First Resolved: Loving the neighbor, bearing one another’s burdens

ReconcilingWorks calls upon all members to reach out to at least two people regarding the decisions made at the 2009 ELCA Churchwide Assembly.

The first of the four “resolveds” of the policy recommendations considered by the 2009 ELCA Churchwide Assembly (CWA09) was the most important: to “love the neighbor” and “bear one another’s burdens.” With little debate, the assembly voted to adopt this first resolved. Overwhelmingly, the church has agreed to stay in relationship, to live together faithfully amidst our disagreements, and to work for reconciliation.

The work of reconciliation is at the core of the mission of ReconcilingWorks. Following the assembly, there are some who are unsure about their involvement with the ELCA. In some cases, misunderstandings or hard feelings about the CWA09 decisions may be tempting some to disengage. In other cases, the CWA decisions present an “open door” for LGBT people and their families for the first time — even it may seem like the door is still not open wide enough. In all cases, we should resolve to reach out to others in love and grace, listening to their stories and telling our own so that we may come to renewed understanding together as the Body of Christ, overcoming estrangement and discord no matter what their sources may be.

Resolve to Reach Out

There is much work to be done in congregations, at workplaces, at school, and among your extended networks of family and friends. ReconcilingWorks calls on all members to commit to personally contacting at least two people with whom you have already some relationship, including:

  1. someone whom you know has felt confused or hurt by the actions of the 2009 Churchwide Assembly; and
  2. someone who has been made to feel alienated, in one way or the other, by the church’s previous exclusionary policies and teachings

These people could be family members, members of your congregation, co-workers, classmates, whomever. The method of contact can take any form that allows for conversation: face-to-face visit, phone call, email, social networking (Facebook, etc.…).

The Purpose

  • To make personal connections and build on relationships. Strong relationships are the key to all social and spiritual change.
  • To celebrate (when appropriate) the changes in the ELCA and the hopeful future they point toward.
  • To alleviate possible anxiety about the decisions made at CWA.
  • To provide clarity, as necessary, about what the changes mean and don’t mean.

Conversation Starters

Here are some questions to help start conversation. You should be prepared to answer these questions yourself.

  • Do you have any questions about the decisions made at the 2009 Churchwide Assembly?
  • Have the changes affected your faith life, either individually or with your congregation? If so, how?
  • How do others in your congregation feel about the policy changes?

General Conversational Guidelines

There is no particular script for these contacts, but here are some general guidelines:

  • Express your care and concern for the other, listening to their stories of hurt or celebration
  • Tell your own story about why you are thankful for the policy changes and what they mean for the future of the church.
  • For those who are feeling angry or hurt because of the policy changes, don’t try to convince them they are wrong or try to somehow apologize for the Churchwide decisions. Instead, simply share what you feel and believe.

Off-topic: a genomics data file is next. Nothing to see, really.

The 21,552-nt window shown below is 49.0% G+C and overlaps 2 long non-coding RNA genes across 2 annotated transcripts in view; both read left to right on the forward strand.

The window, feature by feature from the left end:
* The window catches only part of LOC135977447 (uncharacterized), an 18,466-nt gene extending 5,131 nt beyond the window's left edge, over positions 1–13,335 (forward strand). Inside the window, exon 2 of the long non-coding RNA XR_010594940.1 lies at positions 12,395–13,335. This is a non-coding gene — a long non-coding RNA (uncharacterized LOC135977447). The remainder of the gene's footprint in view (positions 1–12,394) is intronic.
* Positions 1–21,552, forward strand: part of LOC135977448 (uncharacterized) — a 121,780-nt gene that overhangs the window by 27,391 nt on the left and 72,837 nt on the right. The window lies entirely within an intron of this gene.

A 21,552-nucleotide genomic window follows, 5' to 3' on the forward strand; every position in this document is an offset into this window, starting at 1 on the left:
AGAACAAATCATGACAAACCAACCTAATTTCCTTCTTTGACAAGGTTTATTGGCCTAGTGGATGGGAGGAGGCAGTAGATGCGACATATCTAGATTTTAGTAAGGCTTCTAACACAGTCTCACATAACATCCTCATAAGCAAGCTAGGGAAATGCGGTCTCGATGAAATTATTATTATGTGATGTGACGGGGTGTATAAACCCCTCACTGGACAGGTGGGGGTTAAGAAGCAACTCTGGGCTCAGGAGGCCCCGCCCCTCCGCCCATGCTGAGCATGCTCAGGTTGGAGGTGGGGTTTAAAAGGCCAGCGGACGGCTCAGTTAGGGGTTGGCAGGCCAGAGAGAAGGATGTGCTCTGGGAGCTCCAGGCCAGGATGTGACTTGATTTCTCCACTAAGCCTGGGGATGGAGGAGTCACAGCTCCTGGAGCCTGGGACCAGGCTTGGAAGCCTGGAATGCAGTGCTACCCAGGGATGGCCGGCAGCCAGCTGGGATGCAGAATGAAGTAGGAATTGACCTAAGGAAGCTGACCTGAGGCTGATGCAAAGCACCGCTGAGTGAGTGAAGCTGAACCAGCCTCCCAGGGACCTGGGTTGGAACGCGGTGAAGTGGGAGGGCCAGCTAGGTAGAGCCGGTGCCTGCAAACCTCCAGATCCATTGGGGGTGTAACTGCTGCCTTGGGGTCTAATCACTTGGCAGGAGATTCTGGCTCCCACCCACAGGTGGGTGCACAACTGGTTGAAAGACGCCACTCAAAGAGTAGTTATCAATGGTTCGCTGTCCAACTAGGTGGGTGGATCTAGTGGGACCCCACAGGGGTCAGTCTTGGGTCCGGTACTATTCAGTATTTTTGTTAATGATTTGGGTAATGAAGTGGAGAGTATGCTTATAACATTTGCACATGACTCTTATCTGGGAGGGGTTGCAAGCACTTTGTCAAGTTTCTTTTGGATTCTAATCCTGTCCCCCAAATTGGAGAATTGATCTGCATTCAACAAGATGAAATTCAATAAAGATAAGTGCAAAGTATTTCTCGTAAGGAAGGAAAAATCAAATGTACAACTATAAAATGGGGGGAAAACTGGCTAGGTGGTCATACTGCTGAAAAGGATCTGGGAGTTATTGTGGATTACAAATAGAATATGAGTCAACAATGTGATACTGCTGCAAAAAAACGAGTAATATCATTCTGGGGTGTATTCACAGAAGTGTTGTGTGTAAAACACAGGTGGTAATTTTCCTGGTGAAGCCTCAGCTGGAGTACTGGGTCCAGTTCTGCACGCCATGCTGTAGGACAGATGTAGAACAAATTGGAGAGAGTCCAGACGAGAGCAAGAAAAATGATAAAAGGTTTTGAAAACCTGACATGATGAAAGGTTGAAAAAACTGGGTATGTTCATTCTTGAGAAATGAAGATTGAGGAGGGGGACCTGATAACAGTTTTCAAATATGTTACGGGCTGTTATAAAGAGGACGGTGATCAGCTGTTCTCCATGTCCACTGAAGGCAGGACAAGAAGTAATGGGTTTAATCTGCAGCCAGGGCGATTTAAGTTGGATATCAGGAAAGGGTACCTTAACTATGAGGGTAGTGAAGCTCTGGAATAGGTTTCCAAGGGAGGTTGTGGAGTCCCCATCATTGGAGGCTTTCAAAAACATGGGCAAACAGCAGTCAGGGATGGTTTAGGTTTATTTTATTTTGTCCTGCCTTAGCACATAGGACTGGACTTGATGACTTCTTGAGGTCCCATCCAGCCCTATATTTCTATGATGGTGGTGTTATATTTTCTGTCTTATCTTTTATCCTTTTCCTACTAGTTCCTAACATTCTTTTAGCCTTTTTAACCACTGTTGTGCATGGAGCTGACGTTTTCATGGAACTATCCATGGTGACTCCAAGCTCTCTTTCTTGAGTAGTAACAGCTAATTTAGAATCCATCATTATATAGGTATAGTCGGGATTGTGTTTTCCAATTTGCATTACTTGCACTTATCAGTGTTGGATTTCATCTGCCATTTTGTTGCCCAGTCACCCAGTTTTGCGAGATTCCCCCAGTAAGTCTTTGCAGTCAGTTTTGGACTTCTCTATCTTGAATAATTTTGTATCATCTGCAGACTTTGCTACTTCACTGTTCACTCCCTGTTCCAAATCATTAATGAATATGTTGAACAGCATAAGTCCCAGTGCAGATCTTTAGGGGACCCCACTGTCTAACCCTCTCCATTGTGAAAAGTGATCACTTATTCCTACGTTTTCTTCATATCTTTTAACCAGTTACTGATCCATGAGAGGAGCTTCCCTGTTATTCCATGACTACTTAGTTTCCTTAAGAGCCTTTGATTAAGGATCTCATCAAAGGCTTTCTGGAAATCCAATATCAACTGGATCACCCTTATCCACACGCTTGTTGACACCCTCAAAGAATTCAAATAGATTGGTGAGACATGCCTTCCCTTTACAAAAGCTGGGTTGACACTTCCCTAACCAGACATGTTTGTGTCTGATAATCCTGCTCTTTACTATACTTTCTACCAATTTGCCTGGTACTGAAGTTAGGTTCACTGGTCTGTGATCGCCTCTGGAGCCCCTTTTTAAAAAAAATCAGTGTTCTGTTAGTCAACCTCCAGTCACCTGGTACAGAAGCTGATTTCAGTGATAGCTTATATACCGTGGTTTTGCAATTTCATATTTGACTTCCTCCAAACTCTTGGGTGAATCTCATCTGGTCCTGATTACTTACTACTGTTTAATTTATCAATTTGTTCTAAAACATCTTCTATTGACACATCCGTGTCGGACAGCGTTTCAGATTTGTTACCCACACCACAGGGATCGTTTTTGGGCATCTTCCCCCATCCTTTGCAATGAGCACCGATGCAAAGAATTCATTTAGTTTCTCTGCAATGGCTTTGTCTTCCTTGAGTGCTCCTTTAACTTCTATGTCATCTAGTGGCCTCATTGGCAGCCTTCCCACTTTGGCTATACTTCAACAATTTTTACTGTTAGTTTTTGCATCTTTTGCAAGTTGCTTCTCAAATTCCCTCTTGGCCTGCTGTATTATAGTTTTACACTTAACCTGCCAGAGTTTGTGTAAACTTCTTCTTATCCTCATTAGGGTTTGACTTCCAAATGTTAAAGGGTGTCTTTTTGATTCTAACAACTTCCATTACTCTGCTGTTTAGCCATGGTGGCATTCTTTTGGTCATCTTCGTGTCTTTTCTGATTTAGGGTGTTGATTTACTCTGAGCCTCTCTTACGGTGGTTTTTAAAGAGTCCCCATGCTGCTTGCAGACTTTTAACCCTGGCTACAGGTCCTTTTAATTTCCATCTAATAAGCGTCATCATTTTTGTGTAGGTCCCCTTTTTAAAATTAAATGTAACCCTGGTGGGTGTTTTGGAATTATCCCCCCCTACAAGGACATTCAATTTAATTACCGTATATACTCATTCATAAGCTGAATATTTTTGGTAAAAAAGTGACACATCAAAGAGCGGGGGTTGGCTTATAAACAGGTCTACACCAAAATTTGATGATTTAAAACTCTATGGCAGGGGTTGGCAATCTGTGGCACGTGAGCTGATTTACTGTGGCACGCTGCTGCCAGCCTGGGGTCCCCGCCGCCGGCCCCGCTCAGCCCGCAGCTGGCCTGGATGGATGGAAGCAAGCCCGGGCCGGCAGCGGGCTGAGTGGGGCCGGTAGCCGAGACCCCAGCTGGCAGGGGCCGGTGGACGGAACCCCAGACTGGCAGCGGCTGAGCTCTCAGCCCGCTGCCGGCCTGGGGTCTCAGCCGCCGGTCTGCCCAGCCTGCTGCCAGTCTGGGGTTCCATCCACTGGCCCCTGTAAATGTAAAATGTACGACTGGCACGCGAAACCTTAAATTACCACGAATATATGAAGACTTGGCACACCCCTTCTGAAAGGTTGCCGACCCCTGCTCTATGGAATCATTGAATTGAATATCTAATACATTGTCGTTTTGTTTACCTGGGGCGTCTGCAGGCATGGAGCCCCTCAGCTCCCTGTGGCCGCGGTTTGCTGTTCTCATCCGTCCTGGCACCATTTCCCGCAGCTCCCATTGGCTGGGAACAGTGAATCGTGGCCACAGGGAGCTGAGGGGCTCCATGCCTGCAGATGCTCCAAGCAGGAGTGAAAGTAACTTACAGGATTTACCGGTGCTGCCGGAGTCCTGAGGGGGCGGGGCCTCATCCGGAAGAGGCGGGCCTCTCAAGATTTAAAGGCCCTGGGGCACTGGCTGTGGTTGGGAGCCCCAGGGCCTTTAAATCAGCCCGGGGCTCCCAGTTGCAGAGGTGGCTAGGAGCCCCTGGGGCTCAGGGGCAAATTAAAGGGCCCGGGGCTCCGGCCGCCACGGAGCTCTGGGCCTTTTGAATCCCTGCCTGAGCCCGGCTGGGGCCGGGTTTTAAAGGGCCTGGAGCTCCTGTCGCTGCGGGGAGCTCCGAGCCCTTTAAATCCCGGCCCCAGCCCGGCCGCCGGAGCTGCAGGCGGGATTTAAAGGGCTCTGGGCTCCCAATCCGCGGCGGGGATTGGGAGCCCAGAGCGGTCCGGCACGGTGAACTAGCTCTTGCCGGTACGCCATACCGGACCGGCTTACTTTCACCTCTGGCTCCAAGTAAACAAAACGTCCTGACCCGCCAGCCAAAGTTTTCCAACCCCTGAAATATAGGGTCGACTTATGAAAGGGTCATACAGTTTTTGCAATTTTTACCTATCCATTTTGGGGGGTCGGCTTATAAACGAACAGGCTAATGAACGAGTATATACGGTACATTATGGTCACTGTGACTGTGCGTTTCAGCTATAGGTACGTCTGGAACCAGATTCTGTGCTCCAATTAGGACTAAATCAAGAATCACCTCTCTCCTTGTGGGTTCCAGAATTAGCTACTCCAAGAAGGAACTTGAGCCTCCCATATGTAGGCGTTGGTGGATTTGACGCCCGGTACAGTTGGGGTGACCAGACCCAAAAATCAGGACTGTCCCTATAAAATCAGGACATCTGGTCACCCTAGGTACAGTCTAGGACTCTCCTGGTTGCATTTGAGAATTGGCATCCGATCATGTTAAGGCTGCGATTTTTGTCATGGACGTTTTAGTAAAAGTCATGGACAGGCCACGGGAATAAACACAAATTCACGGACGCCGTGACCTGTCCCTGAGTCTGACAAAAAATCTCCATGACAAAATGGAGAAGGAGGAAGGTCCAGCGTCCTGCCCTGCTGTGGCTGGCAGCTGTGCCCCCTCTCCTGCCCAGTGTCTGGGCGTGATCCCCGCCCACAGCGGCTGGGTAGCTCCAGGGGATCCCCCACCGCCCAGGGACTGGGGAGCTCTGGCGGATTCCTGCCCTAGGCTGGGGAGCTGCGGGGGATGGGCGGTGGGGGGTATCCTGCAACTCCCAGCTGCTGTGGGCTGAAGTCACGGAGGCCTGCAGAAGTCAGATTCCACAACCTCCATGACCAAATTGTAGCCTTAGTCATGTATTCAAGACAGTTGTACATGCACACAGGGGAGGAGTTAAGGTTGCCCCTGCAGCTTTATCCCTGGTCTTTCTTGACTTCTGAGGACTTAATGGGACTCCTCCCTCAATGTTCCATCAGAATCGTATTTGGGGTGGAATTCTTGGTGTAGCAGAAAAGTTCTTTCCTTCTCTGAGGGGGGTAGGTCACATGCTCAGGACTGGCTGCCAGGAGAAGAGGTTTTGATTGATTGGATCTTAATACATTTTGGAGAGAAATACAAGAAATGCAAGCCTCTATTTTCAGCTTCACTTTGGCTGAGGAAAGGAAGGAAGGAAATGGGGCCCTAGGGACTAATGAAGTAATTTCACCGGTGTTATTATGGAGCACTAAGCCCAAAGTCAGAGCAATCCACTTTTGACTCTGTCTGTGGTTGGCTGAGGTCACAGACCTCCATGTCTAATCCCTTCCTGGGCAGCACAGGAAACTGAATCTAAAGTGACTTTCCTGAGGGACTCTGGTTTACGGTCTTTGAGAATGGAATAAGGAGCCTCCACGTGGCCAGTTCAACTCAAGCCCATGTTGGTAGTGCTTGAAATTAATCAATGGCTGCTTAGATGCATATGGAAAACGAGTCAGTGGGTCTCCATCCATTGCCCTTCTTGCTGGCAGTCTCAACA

• Be ready to provide clarity, as needed, about what the actions of the CWA mean and don’t mean (see links to “Additional Resources” below). If you don’t know the answer to a question, don’t worry. Just contact us and we’ll try to help find an answer, which you can bring back to the person you contacted.
  • Express your commitment to living together faithfully in the ELCA.
  • Depending on whom you are talking to and the individual circumstances, you may wish to say a few words about the Reconciling in Christ program.
  • One of the simplest, yet most powerful ways to express your faith and convictions to another is to share your favorite Bible verse. Choose a passage or story that has particular meaning for you in your faith life. Incorporate that scriptural passage as you tell your story about why you are committed to the full inclusion of all people.

Report Back

Afterwards, please report back to ReconcilingWorks ( and let us know how many people you contacted and the type of relationship you have with them. Without mentioning names, please comment on how the conversation went: what were the joys and concerns you heard? What needs to happen for reconciliation to take root?

Additional Resources

  1. FAQs Regarding the Human Sexuality Decisions of the ELCA, Bp Martin Wells. Helpful answers to common questions regarding decisions made at the 2009 CWA.
  2. CWA 2009 Revised Social Statement HSGT Final. Text of the social statement, Human Sexuality: Gift and Trust, adopted by the 2009 CWA.
  3. CWA votes on Ministry Policy resolutions. Report of language on ministry policies adopted by the 2009 CWA. PDF format. Includes vote tallies.
  4. The Way It Looks from Here — Bp Rogness. Comments from Bishop Peter Rogness (St. Paul Area Synod) post CWA09. This 3-part E-letter includes: “The Heart of the Decision: Doing a Peculiarly Lutheran Thing,” “Scripture as Authority: Can’t the Bible Just Settle This?” and “Registering Dissent.”
  5. Reflections on the CWA and the Bible — Wengert. Comments about scriptural appropriateness of the CWA09’s decisions, Professor Timothy Wengert of Lutheran Theological Seminary at Philadelphia. Published in the September 2009 Journal of Lutheran Ethics.
  6. FAQs on Bound Conscience — ELCA. ELCA’s answers to frequently asked questions about the concept of “bound conscience.”